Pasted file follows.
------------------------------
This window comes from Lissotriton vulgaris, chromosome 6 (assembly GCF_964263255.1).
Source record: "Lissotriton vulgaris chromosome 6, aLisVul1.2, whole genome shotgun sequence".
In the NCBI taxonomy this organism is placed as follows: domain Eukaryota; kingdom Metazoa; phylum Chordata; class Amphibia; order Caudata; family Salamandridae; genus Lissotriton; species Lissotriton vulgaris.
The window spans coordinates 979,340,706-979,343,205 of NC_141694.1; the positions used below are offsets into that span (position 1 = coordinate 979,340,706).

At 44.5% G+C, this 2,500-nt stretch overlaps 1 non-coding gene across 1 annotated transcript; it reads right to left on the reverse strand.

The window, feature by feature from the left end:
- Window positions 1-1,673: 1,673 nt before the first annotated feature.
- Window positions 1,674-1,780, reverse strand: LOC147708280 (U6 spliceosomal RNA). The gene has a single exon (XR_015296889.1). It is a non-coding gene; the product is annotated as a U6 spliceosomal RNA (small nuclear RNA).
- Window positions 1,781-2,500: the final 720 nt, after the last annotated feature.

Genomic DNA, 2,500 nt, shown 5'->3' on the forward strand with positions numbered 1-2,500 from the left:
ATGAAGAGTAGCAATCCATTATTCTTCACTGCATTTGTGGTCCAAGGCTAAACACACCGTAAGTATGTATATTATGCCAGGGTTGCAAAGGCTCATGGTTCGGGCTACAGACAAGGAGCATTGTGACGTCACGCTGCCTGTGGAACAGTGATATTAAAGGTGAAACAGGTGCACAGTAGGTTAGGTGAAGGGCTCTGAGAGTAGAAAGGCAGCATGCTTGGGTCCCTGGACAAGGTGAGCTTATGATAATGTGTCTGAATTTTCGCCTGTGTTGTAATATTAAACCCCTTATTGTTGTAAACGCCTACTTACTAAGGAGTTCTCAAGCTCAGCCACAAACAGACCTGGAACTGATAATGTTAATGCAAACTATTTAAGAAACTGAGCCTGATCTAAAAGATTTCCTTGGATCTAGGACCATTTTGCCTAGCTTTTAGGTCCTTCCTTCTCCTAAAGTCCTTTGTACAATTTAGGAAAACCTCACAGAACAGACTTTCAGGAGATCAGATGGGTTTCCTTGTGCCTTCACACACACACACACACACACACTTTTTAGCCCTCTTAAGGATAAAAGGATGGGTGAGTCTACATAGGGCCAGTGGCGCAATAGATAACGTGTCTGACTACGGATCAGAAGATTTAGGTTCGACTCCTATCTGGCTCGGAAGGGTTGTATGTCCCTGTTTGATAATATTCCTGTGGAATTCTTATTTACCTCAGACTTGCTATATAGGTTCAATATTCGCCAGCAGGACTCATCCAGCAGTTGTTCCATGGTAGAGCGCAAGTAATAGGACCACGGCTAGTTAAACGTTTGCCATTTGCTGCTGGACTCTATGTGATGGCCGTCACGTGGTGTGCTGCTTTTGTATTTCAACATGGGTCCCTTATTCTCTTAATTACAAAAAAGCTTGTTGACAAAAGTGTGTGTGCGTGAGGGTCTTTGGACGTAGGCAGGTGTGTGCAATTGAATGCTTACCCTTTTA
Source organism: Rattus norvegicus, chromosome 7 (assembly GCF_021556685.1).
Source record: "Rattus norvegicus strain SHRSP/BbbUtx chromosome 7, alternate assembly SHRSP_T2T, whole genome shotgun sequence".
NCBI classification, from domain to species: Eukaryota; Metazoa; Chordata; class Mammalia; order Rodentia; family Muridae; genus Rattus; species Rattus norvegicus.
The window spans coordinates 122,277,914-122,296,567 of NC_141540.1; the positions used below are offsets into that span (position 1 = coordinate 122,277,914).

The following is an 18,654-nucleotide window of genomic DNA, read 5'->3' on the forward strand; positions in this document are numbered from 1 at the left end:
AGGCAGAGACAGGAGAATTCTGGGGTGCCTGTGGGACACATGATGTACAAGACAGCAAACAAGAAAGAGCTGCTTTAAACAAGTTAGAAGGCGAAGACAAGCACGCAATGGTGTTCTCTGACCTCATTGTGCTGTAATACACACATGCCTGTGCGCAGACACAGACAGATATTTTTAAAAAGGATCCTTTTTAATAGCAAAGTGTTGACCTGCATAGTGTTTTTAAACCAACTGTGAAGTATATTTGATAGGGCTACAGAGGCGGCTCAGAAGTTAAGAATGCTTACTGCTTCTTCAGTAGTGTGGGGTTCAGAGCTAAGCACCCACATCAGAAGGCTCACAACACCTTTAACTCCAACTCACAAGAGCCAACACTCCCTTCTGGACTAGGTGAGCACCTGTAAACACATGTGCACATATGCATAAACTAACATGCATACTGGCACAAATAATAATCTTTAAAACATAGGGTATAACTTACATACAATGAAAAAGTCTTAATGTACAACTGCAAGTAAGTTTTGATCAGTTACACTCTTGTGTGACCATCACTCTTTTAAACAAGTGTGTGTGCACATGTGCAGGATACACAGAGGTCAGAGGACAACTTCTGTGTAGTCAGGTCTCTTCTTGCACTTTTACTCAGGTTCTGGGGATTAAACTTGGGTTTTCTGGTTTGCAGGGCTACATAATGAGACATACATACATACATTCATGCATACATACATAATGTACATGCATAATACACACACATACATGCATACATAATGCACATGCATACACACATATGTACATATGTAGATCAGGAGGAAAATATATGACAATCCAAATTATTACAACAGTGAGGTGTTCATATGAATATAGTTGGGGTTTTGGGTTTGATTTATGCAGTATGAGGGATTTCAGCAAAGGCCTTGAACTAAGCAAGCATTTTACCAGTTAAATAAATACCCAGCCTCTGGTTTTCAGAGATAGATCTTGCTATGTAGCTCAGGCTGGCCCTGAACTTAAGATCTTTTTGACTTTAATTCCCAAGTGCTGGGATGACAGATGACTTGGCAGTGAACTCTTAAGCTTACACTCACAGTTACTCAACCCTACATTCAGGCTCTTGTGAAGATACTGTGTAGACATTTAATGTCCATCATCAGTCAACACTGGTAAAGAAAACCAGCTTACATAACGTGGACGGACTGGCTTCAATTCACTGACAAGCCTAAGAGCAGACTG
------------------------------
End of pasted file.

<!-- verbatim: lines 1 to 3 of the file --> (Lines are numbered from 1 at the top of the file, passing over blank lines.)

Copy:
This window comes from Lissotriton vulgaris, chromosome 6 (assembly GCF_964263255.1).
Source record: "Lissotriton vulgaris chromosome 6, aLisVul1.2, whole genome shotgun sequence".
In the NCBI taxonomy this organism is placed as follows: domain Eukaryota; kingdom Metazoa; phylum Chordata; class Amphibia; order Caudata; family Salamandridae; genus Lissotriton; species Lissotriton vulgaris.